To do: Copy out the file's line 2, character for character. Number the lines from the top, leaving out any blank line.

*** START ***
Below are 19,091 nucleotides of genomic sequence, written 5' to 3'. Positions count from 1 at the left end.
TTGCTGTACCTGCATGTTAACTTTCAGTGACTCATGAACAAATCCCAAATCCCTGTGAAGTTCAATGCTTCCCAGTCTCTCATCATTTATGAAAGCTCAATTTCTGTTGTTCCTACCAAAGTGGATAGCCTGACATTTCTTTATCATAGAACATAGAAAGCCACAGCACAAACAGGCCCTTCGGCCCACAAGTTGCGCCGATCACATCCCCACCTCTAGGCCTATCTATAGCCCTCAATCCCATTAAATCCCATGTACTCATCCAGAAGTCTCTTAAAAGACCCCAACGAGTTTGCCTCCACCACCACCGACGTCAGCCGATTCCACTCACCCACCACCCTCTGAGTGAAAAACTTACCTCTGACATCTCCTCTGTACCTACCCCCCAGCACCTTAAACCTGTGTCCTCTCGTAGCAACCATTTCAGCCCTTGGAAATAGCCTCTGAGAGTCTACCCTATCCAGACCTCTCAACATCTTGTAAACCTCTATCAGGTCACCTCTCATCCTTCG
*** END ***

TTGCTGTACCTGCATGTTAACTTTCAGTGACTCATGAACAAATCCCAAATCCCTGTGAAGTTCAATGCTTCCCAGTCTCTCATCATTTATGAAAGCTCAATTTCTGTTGTTCCTACCAAAGTGGATAGCCTGACATTTCTTTATCATAGAACATAGAAAGCCACAGCACAAACAGGCCCTTCGGCCCACAAGTTGCGCCGATCACATCCCCACCTCTAGGCCTATCTATAGCCCTCAATCCCATTAAATCCCATGTACTCATCCAGAAGTCTCTTAAAAGACCCCAACGAGTTTGCCTCCACCACCACCGACGTCAGCCGATTCCACTCACCCACCACCCTCTGAGTGAAAAACTTACCTCTGACATCTCCTCTGTACCTACCCCCCAGCACCTTAAACCTGTGTCCTCTCGTAGCAACCATTTCAGCCCTTGGAAATAGCCTCTGAGAGTCTACCCTATCCAGACCTCTCAACATCTTGTAAACCTCTATCAGGTCACCTCTCATCCTTCG